The breeze felt nice; it was warm and sweet like a comforting hug from a concerned stranger. That’s what the dog thought. The wind flew through the park in waves, crashing and breaking against the buckets of trees and the smaller, more mobile trees with less branches. Hank, the sheepdog, rested for a moment before he returned to his rightful companion, close, but not entirely forgetting the small animal that had climbed high above into the thickly barked tree.
Hank’s chase was watched from far away across the park, by a man sitting on the left side of a perfectly worn green bench. Hank was a distraction, an escapade that took a man’s mind on a journey far from the impending destruction he was currently in; his mind was momentarily lost from his problems, and for those few moments Hank yipped and yelled, not a single thought accrued in the man’s mind about the woman sitting next to him.
She watched the man, watch the dog, watch the squirrel. She despised the situation, disgusted that a dog attracted more of his attention than she, but in her deepest reflections, she was glad that for a brief moment she did not love this man anymore. She coughed, on purpose, but without actually having the sensation of needing to cough.
They had been together, whatever that means, but now the only thing they seemed to share was this bench. While neither of them knew it, they were destined to be together, but destiny apparently had changed her mind a few weeks ago. They were held together by the false promises they shared in their time together; the idea of one another fit perfectly inside the ambitions within, but the weight of reality and life refused to let their dreams take form. So, there they were, trapped on that park bench waiting for something to happen.
“I guess, I jus-”
“I know, me too.” She said, unknowingly.
“It’s terrifying.” He said, fearlessly.
There was silence, and stillness, and that familiar breeze crashed upon them once more. The setting sun provided a golden hue that reflected back towards the couple by a canopy of emerald trees. Hank was now back at home, watching TV at the foot of a bed. The woman took her hand off of the man’s, and stared restlessly at the golden pond before them. The man glanced at her, hoping to see frustration, as that would be a sign of hope, but nevertheless, he deduced nothing but a self-inflicting insecurity at his inept ability to be with a woman he adored so ferociously. Before another word was said, the sun shrugged its shoulders, and sank below the dying line. They walked away from the bench, leaving nothing except a withering hope. They walked towards their respective cars, growing in distance. She turned her back effortlessly to him, and he watched as she moved towards her car, hoping she might turn around, and give a look of potential. She did not.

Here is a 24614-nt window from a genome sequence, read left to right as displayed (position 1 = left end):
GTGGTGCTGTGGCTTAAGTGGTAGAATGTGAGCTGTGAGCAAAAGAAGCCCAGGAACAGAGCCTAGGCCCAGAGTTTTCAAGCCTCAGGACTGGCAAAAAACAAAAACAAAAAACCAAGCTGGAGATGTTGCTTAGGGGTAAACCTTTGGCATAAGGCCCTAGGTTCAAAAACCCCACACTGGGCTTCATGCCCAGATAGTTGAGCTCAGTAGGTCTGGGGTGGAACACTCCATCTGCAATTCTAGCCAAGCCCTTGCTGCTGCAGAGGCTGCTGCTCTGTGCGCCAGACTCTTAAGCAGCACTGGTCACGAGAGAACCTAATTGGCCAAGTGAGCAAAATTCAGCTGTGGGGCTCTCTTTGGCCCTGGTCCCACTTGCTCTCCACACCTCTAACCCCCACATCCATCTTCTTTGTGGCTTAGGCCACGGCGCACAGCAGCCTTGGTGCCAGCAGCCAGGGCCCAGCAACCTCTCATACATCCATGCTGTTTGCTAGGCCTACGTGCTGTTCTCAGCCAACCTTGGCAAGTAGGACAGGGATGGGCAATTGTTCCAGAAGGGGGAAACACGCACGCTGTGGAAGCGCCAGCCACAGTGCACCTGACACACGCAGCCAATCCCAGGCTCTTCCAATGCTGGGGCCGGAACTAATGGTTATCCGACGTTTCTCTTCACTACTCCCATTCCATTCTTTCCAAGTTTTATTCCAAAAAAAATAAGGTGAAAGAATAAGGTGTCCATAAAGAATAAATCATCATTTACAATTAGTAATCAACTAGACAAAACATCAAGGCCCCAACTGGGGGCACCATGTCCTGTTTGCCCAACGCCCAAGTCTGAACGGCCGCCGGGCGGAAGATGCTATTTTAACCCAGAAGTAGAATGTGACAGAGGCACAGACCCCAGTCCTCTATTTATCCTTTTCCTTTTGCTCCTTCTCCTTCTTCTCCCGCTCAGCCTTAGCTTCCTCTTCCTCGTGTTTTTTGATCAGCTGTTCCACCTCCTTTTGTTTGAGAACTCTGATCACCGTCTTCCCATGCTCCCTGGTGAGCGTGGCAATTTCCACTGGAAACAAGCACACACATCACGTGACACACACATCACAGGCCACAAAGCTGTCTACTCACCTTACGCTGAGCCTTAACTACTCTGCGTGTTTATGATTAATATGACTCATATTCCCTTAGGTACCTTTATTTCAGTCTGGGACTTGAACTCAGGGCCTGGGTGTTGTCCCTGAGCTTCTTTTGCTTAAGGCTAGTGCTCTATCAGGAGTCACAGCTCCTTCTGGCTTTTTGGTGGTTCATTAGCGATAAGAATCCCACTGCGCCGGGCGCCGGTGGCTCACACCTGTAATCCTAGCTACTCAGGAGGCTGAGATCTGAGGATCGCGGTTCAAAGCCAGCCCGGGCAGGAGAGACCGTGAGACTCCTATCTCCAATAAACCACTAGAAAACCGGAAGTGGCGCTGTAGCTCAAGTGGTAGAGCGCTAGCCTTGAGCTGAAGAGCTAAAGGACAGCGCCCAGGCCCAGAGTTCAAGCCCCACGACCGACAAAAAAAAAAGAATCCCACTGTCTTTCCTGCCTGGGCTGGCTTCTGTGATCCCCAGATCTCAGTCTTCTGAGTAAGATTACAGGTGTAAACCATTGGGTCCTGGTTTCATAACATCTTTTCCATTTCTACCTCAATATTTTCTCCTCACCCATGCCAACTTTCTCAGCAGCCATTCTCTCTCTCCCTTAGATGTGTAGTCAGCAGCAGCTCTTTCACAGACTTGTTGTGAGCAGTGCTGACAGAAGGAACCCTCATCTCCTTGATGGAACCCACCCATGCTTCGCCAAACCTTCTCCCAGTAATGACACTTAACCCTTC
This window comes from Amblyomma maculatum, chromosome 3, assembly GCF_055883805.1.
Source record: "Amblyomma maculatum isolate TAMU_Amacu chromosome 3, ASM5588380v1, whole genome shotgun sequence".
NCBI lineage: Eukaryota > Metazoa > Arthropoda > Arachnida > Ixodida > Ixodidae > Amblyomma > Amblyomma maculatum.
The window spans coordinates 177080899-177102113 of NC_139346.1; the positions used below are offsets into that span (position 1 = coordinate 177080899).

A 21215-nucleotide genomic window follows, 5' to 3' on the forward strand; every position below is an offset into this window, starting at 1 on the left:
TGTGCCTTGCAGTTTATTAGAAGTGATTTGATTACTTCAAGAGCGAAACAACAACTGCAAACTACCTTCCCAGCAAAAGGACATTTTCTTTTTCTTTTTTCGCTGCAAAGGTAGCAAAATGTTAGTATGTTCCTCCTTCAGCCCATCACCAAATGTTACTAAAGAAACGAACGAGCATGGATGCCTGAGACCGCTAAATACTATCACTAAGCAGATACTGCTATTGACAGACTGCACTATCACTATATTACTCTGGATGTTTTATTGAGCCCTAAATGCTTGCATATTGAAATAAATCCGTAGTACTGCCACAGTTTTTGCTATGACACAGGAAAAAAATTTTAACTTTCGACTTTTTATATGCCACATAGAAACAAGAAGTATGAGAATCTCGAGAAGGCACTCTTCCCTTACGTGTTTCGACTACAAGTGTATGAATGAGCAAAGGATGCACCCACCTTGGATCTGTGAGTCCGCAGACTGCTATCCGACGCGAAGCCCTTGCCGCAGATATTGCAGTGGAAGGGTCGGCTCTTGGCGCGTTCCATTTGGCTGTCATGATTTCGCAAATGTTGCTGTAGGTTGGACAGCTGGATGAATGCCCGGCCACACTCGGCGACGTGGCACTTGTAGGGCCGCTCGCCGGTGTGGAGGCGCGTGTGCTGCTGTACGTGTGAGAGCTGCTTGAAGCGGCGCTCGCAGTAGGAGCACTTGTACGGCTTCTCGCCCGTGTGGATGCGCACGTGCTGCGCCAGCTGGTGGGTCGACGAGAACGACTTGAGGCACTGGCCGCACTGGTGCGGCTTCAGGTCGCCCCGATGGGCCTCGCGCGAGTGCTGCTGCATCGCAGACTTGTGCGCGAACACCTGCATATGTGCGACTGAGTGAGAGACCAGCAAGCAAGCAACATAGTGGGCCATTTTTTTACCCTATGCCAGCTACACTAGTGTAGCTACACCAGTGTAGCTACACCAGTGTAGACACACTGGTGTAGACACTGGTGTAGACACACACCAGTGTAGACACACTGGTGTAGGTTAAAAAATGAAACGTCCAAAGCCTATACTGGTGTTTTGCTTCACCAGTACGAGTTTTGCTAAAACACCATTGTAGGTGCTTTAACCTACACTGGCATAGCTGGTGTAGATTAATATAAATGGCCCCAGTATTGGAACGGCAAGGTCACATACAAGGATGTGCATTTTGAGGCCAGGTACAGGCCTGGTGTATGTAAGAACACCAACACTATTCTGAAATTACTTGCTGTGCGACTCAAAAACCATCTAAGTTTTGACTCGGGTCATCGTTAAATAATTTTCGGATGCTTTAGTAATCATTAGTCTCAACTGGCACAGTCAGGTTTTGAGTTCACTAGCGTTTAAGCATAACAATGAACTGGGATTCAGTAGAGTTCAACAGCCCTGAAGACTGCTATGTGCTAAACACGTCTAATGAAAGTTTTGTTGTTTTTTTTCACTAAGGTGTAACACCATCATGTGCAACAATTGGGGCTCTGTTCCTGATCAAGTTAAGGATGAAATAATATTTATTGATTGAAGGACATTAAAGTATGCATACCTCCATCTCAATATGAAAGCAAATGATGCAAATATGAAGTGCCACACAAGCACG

He gathered himself in his own car, where his hands clasped the wheel at 10 and 2 without the engine running. His vision was blinded by the taillights of a car pulling away into the night, the darkness, and unknown. He became still and blurred, and as the silence of his mind grew into the surrounding air. A single tear began to fall, just as he did, until it would be wiped away, just as he was. It took a moment before the engine would run, and as it did, his left hand took the top of the wheel, and his right hung in his lap, coolly. He began his journey home, and images of her laugh echoed inside his beaten heart, while a false shell of indifference and detachment beat out.